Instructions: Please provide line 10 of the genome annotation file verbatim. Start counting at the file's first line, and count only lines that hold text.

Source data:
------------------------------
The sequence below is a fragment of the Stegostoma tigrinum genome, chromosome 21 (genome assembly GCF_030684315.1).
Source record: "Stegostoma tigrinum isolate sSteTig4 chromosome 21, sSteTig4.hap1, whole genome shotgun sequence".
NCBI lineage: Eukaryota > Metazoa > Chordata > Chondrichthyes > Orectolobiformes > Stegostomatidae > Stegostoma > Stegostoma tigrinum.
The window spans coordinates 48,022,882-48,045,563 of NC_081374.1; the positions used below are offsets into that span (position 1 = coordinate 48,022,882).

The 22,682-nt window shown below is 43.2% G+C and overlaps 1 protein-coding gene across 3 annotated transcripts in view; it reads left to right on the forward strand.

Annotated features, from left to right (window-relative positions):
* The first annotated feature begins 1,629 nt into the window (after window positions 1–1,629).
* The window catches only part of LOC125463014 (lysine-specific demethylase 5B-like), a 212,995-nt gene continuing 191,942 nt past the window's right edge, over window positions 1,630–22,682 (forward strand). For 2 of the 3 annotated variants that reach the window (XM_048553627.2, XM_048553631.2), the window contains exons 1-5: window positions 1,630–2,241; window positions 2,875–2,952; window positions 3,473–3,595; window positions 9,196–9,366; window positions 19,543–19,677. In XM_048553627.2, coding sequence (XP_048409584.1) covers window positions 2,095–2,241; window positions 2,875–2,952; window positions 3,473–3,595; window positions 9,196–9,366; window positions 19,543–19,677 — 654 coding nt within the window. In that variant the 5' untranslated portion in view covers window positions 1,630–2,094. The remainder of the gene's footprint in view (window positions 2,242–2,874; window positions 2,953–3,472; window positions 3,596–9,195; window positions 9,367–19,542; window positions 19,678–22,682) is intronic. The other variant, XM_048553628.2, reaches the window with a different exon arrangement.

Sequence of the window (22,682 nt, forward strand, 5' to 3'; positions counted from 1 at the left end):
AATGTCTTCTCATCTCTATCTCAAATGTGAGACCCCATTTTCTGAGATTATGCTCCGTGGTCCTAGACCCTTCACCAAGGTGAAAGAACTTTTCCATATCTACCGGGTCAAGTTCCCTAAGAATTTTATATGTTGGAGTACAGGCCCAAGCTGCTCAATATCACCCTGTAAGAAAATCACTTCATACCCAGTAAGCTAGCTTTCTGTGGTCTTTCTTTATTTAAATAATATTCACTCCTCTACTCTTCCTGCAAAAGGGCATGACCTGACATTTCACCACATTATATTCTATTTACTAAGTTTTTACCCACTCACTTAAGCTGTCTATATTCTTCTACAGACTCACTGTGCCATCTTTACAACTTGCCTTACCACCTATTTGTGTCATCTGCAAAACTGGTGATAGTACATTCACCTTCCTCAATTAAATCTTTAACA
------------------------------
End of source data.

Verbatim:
AATGTCTTCTCATCTCTATCTCAAATGTGAGACCCCATTTTCTGAGATTATGCTCCGTGGTCCTAGACCCTTCACCAAGGTGAAAGAACTTTTCCATATCTACCGGGTCAAGTTCCCTAAGAATTTTATATGTTGGAGTACAGGCCCAAGCTGCTCAATATCACCCTGTAAGAAAATCACTTCATACCCAGTAAGCTAGCTTTCTGTGGTCTTTCTTTATTTAAATAATATTCACTCCTCTACTCTTCCTGCAAAAGGGCATGACCTGACATTTCACCACATTATATTCTATTTACTAAGTTTTTACCCACTCACTTAAGCTGTCTATATTCTTCTACAGACTCACTGTGCCATCTTTACAACTTGCCTTACCACCTATTTGTGTCATCTGCAAAACTGGTGATAGTACATTCACCTTCCTCAATTAAATCTTTAACA